Contemporary work culture has become paradoxical and slanted towards irony.
Technological advancement is such that we’re able to automate production, treat a laptop or a smartphone in a café as an office, sell/buy all over the world at the click of a button, and publish pictures of breakfasts to a global audience of ‘friends’ and ‘followers’ via social media.
On the one hand we celebrate these advancements, yet we also worry about their pace and our ability to keep up. We’re concerned about ‘innovation’ – usually such an aspirational word – eroding employment. We’re not sure how to fit in to an environment that at once seemingly ultra-visible, can easily appear murky, monitored and isolating.
Theoretically, as the robots do all the work, we should have more time to adapt our human facets of creativity, vision and reason to the new age, or simply to enjoy more free time with friends and family.
Yet we have fetishised our ‘always on’ work environment, which equates ambition and hard work to constant connectedness, as opposed to quantifiable productivity and creativity. The flashing light or bleep of incoming notifications on our smartphones, often provided by a company, act more like dog whistles summoning us, making us twitchy and unconsciously dependent.
Being ‘always on’ is prolific, says Nimita Shah, a director, and business and coaching psychologist at The Career Psychologist. ‘I see it in our clients and even in my friends, who often talk about being constantly on. To some degree it feels like the new normal, which sounds horrendous, feeling you’ve got to be constantly switched on for work. This means even when you try to switch off or do things that aren’t work related, you’re still checking your phone.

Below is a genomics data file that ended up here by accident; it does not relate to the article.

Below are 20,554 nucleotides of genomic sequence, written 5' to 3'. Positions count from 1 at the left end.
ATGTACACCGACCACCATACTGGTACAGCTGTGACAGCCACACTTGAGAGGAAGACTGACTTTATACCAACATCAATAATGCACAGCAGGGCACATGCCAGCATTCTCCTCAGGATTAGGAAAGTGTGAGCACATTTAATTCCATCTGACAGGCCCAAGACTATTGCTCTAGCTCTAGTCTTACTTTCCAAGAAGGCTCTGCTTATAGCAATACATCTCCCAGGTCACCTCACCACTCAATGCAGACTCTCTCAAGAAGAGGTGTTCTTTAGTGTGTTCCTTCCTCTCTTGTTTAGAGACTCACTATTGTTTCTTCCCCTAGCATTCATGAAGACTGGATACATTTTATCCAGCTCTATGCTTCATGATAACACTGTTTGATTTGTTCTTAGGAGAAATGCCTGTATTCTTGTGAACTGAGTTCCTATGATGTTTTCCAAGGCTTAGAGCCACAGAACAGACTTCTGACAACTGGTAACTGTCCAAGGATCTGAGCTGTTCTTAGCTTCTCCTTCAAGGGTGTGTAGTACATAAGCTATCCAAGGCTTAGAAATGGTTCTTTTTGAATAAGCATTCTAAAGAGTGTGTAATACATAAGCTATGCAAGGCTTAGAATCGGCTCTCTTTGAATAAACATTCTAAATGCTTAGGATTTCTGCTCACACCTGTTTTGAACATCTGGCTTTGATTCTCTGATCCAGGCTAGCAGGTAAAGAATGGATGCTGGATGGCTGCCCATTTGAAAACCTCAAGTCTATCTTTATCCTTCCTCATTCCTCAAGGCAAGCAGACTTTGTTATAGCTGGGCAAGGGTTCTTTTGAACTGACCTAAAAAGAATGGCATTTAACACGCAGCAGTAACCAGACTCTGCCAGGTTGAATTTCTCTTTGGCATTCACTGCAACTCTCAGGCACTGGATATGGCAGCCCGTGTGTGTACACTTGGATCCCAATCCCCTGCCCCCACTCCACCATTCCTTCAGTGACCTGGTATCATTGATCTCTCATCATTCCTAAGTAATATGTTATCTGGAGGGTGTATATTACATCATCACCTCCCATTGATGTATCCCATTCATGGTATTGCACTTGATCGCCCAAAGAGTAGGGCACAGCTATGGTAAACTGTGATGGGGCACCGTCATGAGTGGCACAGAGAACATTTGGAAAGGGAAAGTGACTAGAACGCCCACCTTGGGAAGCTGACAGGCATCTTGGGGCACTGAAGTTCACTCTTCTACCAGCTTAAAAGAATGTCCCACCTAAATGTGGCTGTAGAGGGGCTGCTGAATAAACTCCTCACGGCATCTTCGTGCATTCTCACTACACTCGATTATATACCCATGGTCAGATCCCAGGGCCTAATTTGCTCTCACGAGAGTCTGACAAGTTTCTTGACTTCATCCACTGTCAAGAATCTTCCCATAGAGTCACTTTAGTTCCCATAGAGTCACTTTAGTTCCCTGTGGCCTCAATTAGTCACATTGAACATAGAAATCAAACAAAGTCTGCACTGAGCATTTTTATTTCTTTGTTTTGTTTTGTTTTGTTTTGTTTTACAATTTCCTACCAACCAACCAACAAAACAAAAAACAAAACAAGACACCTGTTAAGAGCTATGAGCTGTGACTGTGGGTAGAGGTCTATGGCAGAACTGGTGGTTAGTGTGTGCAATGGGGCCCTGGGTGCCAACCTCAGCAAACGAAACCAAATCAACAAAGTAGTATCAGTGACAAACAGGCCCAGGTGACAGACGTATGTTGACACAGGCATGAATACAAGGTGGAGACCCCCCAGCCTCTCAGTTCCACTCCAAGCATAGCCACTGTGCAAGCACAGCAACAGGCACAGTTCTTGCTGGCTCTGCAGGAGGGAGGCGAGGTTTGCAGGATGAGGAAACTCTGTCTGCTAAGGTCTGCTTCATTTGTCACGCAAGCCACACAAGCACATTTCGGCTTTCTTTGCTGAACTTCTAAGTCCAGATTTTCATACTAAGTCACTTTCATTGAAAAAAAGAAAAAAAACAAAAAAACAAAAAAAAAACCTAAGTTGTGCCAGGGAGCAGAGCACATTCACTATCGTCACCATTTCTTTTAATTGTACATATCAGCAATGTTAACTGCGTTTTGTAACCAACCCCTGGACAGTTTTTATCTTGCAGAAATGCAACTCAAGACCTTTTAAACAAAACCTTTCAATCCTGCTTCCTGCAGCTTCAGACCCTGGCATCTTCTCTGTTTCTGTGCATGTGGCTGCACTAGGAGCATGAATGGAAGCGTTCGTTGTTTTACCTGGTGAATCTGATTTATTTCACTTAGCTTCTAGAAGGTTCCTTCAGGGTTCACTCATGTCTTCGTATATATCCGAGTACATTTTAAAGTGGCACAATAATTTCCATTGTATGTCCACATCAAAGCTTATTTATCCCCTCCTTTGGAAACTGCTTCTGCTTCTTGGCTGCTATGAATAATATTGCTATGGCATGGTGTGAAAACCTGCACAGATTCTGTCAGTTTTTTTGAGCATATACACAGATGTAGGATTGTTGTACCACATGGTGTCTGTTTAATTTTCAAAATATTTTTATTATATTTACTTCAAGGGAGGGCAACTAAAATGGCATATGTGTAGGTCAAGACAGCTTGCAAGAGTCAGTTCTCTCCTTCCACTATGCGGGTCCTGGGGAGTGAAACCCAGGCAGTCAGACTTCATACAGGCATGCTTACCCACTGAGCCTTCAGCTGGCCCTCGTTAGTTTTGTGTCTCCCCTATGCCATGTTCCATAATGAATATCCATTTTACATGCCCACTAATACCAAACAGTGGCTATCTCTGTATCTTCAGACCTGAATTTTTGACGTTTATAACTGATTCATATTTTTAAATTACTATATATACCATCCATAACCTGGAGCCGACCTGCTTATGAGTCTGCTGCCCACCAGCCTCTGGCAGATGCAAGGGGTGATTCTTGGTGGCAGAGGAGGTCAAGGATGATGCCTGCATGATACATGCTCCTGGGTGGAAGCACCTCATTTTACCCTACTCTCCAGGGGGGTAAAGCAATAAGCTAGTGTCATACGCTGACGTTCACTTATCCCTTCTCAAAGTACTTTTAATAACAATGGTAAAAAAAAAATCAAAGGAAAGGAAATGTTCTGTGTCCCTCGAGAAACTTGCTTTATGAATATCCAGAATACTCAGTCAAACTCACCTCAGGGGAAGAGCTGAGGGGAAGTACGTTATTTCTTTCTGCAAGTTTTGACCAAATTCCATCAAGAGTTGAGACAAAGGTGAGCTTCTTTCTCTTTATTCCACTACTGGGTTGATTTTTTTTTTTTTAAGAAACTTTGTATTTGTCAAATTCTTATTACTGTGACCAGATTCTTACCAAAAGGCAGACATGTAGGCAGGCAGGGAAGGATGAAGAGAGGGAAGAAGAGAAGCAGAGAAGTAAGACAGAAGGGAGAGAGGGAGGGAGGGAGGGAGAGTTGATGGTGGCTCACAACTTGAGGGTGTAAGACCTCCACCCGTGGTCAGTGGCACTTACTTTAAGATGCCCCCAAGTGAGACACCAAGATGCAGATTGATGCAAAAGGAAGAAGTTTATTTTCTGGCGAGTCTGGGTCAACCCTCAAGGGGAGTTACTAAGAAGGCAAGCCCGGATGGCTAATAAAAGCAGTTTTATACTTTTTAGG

‘There’s a real addiction to checking phones, always having them nearby. Sometimes it feels like it has passed over from the conscious into the unconscious, so we’re not even aware we’re doing it until someone points it out, or we realise we’ve missed something, a point in a conversation [or] a scene in a TV programme.’
‘It’s true that some of us fetishise work and the reasons vary depending on the individual and their situation,’ Lisa LaRue is a registered career coach at CareerWorx with over 18 years’ experience. ‘In a competitive job market some workers can tend to fetishise work as a way to get ahead in their careers. Those who eat lunch at their desks or make themselves available all hours seek to be seen harder working than those who don’t.’
In such a culture, has work-life balance become a dirty word, or a weak notion? It doesn’t have to be, says Lisa. ‘We need to redefine what we mean by work-life balance in today’s terms. Think about what work-life balance means to you and the rest of your team. In some instances, it could be as simple as refining work processes, skills development or improved workplace relations. Other successful work-life balance policies include flexible working hours, working from home days or time off to participate in charity work under a corporate social responsibility program for example.’
For Nimita, striking a good work life balance means, firstly, being aware of behaviours, some that have often become habitual, that may be limiting your ability to switch off. Secondly, being in control of your environment, and not the other way round.
It’s important to experiment with monitoring or tracking your habits, says Nimita. ‘How much are you aware of the call to the red light on your Blackberry, the one that summons you, like a dog being called back to its owner? Can you monitor how many times in a day you’re a slave to these features of being called upon?’
‘Then look at the evidence – how many times did you check emails or were called upon outside work? Where were your boundaries? Psychologists often say it’s your environment, are there toxic elements that aren’t helping. A good example of this is eating and weight loss: is your environment set up to help you? Because willpower alone isn’t enough. If you have sabotage features in your environment, then it’s game over already. It helps to be really clear on when this is actually happening. Sometimes people have a pattern of when they’re likely to be summoned.’
Neil Johnson is a freelance business journalist who contributes regularly to trade publications and member organisations, covering employability, recruitment, business trends and industrial analysis.